Endongo: One of the World's Surviving Lyres: Its Role, Meaning and Significance in Culture
By: Dr. James K. Makubuya
About the Book
The theme of this book is the “Significance of Folk Musical Instruments.” I was prompted to write this book because, from an early age, I was fascinated not only by the visible appearances of folk instruments, but also by the entertainment roles I saw those instruments perform during the cultural events. So, as I went to advanced studies in ethnomusicology, I became very interested in organology, which is a sub-branch that deals with the evolution and development of musical instruments. The more I tried to learn how to play a number of folk instruments from different global cultures, the more I realized that folk instruments are used not only as objects that may sound differently, but also as tools used differently from culture to culture to enhance the respective cultural events, rituals and ceremonies. Therefore, this book on Endongo, presents to the interested or curious reader/s the opportunity to see and appreciate the role/s, meaning/s, and significance folk musical instruments have or play in cultures. Differently put, this book offers the would be curious reader/s the opportunity to examine and realize that folk musical instruments in all cultural traditions are more than just sound production objects. By reading this book, one would realize that there are also a number of inter-related subdisciplines the collectivity of which are realized and culminate not only in the construction process of the instrument/s, but also in the cultural functions for which folk instruments are used. Summarily put, this Endongo book is a case study that reveals the critically important folk cultural values that eventually reflect both the aesthetic and the symbolic meanings attached to folk musical instruments by cultures.
About the Author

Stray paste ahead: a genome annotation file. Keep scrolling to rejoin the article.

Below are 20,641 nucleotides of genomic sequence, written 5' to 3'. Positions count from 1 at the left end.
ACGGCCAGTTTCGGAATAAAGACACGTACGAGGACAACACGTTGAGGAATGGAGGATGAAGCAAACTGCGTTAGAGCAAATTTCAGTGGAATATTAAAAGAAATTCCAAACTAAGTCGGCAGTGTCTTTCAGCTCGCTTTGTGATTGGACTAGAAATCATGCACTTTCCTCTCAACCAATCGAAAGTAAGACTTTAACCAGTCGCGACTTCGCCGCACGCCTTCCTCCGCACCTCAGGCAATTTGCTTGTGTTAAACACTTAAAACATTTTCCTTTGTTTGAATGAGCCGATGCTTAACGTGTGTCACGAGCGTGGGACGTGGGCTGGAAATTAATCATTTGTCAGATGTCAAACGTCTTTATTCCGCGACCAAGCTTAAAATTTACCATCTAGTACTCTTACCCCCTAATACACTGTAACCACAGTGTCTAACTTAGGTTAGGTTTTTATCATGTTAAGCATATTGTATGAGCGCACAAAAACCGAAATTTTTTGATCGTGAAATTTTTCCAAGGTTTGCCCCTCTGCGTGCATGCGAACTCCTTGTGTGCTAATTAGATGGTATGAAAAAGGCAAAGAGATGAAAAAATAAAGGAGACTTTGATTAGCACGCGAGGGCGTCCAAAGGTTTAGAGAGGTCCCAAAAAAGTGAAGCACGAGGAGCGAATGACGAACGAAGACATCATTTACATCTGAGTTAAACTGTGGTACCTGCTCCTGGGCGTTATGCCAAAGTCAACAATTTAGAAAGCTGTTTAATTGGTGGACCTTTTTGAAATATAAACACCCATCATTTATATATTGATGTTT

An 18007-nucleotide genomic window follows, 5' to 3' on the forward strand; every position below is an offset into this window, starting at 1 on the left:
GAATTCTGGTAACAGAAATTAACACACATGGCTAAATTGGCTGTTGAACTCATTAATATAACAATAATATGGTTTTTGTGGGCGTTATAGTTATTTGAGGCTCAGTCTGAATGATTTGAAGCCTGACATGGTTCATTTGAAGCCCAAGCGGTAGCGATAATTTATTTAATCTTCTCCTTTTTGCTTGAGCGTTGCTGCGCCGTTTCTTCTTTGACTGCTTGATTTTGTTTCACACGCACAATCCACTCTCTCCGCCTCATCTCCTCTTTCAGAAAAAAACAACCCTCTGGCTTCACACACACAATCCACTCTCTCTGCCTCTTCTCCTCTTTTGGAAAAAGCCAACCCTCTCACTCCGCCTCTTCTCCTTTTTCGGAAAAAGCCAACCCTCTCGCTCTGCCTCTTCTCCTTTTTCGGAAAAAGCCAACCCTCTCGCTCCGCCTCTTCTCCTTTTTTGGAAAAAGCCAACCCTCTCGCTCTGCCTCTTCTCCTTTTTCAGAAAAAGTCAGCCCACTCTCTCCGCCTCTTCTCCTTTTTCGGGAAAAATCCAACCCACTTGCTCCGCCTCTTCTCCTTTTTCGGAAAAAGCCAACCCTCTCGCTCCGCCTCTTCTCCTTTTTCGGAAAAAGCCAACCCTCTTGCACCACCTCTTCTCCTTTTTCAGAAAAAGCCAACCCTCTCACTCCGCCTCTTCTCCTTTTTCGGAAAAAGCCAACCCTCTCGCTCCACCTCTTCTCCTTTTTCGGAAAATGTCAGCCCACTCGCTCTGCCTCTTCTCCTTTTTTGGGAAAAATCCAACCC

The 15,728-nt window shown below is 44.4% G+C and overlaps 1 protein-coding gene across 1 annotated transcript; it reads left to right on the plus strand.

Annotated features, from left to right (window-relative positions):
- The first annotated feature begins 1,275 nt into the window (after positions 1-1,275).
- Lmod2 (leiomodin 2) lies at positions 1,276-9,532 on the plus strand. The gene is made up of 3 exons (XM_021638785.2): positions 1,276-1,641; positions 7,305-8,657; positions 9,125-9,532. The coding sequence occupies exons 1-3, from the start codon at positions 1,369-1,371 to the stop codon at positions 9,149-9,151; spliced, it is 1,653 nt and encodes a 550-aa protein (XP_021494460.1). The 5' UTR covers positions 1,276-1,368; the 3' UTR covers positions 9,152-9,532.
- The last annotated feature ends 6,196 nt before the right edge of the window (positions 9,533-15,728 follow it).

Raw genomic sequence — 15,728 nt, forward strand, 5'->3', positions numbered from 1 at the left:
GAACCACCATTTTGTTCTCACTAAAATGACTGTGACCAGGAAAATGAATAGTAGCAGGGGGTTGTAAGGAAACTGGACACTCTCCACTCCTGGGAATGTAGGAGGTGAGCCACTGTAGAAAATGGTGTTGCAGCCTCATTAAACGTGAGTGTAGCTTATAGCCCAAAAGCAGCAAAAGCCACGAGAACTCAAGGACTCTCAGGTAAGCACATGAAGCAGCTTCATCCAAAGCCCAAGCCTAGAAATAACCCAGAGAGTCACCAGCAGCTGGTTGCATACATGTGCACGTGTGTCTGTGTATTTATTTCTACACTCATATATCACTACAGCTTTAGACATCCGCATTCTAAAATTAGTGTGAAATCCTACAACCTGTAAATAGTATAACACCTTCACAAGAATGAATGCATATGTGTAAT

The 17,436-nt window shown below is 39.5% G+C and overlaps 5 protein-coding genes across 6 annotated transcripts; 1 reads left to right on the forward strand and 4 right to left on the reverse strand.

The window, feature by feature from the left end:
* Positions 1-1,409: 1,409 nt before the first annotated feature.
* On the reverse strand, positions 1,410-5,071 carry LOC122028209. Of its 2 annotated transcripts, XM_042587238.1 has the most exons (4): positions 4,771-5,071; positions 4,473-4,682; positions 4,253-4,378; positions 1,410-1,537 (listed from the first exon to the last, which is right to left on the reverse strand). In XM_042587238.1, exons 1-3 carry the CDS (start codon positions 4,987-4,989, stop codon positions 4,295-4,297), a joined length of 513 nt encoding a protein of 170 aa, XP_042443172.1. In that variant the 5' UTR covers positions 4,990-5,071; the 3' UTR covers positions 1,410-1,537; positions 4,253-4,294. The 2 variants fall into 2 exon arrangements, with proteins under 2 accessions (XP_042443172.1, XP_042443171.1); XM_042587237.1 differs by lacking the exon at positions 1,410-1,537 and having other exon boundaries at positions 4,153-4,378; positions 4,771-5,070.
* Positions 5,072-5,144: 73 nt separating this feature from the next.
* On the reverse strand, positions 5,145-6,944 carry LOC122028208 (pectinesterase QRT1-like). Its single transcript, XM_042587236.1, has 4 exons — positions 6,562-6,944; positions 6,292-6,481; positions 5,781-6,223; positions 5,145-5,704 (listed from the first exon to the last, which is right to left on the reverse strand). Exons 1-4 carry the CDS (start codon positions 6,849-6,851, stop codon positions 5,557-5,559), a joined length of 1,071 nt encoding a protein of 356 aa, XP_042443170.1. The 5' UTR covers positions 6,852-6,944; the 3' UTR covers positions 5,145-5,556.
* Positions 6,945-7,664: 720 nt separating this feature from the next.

The author, Dr. James K. Makubuya, is by profession both a teacher and performing musician. He received his B.A. in Music and English Literature from Makerere University, Uganda, then a Master of Music in Western Classical Music from the Catholic Univ. of America, Washington DC, and finally a Ph.D. in Ethnomusicology from the University of California Los Angeles. This book was written while he is/was serving as an associate professor of music at Wabash College in Crawfordsville, IN. USA. He has and continues to make frequent trips to many different countries to do fieldwork projects examining the meaning and significance of folk music and musical instruments in the respective musical traditions and cultures. As an accomplished instrumentalist, dancer and choreographer, James has had the opportunity to study with several master musicians from various musical traditions from East and West Africa as well as Japan. Although the endongo (an eight-string bowl lyre) is his primary musical instrument, James is also a proficient performer on several other instruments. The latter include in alphabetical order, the: adungu (a nine-string bow harp), akogo (a thumb piano), amadinda (a twelve-slab log xylophone), endingidi (a one-string tube fiddle), and various East African and West African drum styles. With a disciplinary focus and fieldwork research in ethnomusicology, his published articles have appeared in the Galpin Society Journal, Journal of African Music, Society for Ethnomusicology Journal, and the International Harp Journal. As a skilled instrumentalist, the author has performed music concerts at Carnegie Hall, New York City, NY. Museum of Making Music, Carlsbad, CA., Brooklyn Academy of Music, Brooklyn, NY., Santa Fe Chamber Music Festival, NM., Eastman School of Music, University of Rochester, NY., and the Canadian Museum of Civilization, Ottawa, Canada. Before coming to the US., he was also the artistic director of CACEMCHO, which was Uganda’s Catholic national choir of 150 people. He led that choir to several successful international performance tours. The latter included tours to Israel, Italy and Germany. In Rome, Italy, he conducted a choir performance during a mass celebrated by Pope John Paul II in St. Peter’s Basilica. James has also performed on the soundtrack to the movie Mississipi Masala and several television movies and documentaries. To the present day, he has made and released three CD recordings including: (i) The Uganda Tropical Beat, (ii). Taata Wange, and (iii). Watik, Watik: Music from Uganda.